Last updated: 12:03 / Monday, 23 November 2015
Interview with Nordea

"Time Is One of The Few Remaining Market Inefficiencies"

"Time Is One of The Few Remaining Market Inefficiencies"

Mark E. DeVaul, portfolio manager of North America Value Fund and a member of the Nordea's investment team (through the firm The London Company), explains in this interview with Funds Society how to be a good value investor in these high volatile markets. Recent additions to the portfolio have come from multiple sectors including Consumer Discretionary, Industrials, and Consumer Staples.

US equities have experienced a strong rally in recent years. Investing with a value perspective requires discounts to be found. Is this possible in a more expensive stock market scenario? 

US stocks have been strong since the bottom of the market back in March of 2009. Valuations have improved and the US economy is in much better condition compared to the depths of the great recession. It is more difficult to find great investing ideas today vs. 5-6 years ago, but we are still finding them. We attempt to purchase strong companies when they are trading at a roughly 30-40% discount to our estimate of intrinsic value. We calculate intrinsic value using a process we call Balance Sheet Optimization. Our goal is to build the investment thesis for each holding around the strength of the company’s balance sheet and not rely on future growth.

What return potential are you currently detecting for your portfolios, taking into account market prices? Has the safety margin tightened compared with before? 

We don’t have a specific return goal each year.  Our goal is to outperform the broader market over full market cycles (5-6 years) while maintaining more attractive risk characteristics (better downside capture, lower beta, lower standard deviation). Yes, the discount to intrinsic value is lower today vs. a few years ago. 

Value management is characterised by patience and long-term convictions… Do you believe it is possible to maintain a buy&hold management approach in view of the current high volatility?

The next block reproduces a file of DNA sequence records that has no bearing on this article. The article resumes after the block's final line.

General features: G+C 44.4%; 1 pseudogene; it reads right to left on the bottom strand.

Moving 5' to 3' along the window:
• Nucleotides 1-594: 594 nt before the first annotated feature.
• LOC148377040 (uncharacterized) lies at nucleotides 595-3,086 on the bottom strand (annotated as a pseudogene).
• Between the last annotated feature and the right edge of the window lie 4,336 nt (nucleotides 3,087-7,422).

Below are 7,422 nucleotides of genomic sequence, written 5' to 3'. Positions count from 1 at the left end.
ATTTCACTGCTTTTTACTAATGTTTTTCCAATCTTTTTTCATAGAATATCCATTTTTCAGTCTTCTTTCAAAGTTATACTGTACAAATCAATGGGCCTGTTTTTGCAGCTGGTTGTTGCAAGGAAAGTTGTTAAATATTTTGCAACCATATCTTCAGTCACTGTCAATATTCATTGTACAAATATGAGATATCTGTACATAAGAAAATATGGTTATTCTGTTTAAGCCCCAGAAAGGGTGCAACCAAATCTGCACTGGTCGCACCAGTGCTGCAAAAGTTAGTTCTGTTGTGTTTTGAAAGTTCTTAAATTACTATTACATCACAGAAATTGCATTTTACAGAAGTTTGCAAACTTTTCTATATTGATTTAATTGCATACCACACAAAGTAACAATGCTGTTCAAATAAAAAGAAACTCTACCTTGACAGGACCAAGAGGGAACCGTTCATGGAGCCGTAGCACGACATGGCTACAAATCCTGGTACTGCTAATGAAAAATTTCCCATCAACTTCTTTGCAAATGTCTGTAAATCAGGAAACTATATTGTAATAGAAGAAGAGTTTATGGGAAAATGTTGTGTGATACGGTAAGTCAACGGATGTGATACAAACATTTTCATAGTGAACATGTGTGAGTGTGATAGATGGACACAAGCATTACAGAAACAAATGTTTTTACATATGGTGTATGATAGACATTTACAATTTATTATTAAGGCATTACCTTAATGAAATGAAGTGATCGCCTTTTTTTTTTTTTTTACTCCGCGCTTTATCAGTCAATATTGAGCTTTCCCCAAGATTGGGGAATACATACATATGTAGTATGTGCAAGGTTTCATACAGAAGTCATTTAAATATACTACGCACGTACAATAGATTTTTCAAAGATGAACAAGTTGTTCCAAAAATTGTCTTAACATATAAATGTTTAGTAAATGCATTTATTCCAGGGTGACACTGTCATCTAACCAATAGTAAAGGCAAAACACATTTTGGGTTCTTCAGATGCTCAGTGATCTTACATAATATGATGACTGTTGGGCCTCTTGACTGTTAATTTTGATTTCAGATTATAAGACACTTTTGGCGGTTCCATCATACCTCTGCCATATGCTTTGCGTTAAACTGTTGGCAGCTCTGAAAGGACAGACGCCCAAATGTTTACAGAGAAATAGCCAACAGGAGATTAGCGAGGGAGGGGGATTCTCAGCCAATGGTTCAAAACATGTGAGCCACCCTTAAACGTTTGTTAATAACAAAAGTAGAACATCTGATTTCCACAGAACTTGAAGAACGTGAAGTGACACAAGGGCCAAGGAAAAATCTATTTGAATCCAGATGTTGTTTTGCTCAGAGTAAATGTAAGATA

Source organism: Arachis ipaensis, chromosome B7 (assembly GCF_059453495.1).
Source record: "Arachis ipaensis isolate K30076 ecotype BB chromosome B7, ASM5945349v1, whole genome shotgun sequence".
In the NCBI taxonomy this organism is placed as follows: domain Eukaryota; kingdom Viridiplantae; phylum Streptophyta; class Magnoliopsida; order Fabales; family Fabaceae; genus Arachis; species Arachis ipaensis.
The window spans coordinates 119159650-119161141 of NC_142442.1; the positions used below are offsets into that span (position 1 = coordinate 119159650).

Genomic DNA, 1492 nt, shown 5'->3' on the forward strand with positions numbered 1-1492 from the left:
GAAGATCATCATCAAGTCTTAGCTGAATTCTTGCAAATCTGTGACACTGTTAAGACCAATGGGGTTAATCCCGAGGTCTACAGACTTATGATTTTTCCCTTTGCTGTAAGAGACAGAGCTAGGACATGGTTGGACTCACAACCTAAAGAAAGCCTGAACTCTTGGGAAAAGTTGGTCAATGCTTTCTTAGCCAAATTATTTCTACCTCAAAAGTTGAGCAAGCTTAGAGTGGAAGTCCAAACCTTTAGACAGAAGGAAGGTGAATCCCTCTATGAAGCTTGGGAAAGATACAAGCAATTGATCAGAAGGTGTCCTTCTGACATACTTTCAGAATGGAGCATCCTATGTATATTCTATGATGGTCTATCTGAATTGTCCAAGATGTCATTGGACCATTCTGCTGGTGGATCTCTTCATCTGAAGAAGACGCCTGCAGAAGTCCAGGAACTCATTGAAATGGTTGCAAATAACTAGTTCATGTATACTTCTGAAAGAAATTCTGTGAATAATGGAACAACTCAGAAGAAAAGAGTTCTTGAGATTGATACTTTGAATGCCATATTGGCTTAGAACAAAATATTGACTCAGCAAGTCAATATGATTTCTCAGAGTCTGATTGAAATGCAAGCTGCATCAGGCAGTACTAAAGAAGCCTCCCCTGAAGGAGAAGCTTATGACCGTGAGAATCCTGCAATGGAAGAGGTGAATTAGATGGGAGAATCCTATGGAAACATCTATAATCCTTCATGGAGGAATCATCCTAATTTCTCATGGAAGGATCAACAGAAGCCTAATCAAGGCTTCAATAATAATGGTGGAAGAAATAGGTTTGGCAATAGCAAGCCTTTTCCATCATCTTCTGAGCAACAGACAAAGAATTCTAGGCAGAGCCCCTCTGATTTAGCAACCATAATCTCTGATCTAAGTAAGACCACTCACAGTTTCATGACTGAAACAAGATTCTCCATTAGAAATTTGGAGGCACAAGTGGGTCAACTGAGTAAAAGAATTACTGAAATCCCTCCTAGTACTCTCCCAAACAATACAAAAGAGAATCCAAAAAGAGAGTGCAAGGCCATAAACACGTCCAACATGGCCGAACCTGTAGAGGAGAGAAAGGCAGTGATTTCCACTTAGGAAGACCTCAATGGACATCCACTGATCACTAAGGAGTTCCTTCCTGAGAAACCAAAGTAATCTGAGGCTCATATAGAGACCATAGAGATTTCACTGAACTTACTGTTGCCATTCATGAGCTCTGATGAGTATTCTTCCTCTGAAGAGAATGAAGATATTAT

We believe it is an advantage to follow a buy and hold approach. Many investors have a very short time horizon. We think time is one of the few remaining market inefficiencies. We look at each company as if we were going to buy the whole firm. Our average holding period is five years. We build diversified portfolios of 30-35 holdings. Each holding is meaningful and can drive value to shareholders over a multi-year holding period.

In this regard, have you made any changes to your management approach as a consequence of the market volatility in recent years? 

No, we have not made any changes to our investment approach because of recent volatility. 

As regards sectors or companies in which you are currently detecting value, which sectors are you concentrating on?

We build our portfolios following a bottom up approach and pay little attention to sector weights. Our goal is to have a strong margin of safety in each holding. Recent additions to the portfolio have come from multiple sectors including Consumer Discretionary, Industrials, and Consumer Staples.

What impact could the Fed’s decision to raise interest rates have on your portfolios? Could the volatility that has been created be useful in any way?

The Fed’s timing of interest rate increases will not have much of an impact on our portfolio. We are aware of the risk and on the margin have stayed away from some of the sectors that investors may view more like bonds because of the high dividend yields (REITs, Telecom, Utilities). If rates begin to move higher, we take that into consideration as part of our balance sheet optimization approach in determining intrinsic value. 

To what extent do you take into account macro considerations when it comes to making your investment decisions? 

Our process is 100% bottom up so there is limited impact from macro considerations. That said, we are aware of what is going on at the macro level and try to avoid major headwinds when possible. 

I imagine that you invest bearing in mind the fundamentals of the company. Do you think the exposure of US companies to China and other EMs will impact their fundamentals?

Exposure to China and other EMs may have some impact. In our large cap portfolio, roughly 30% of sales from the companies in the portfolio are generated outside the US. So we recognize there is some impact.  However, the impact is fairly limited as we attempt to buy companies with very little growth expectations priced into the shares.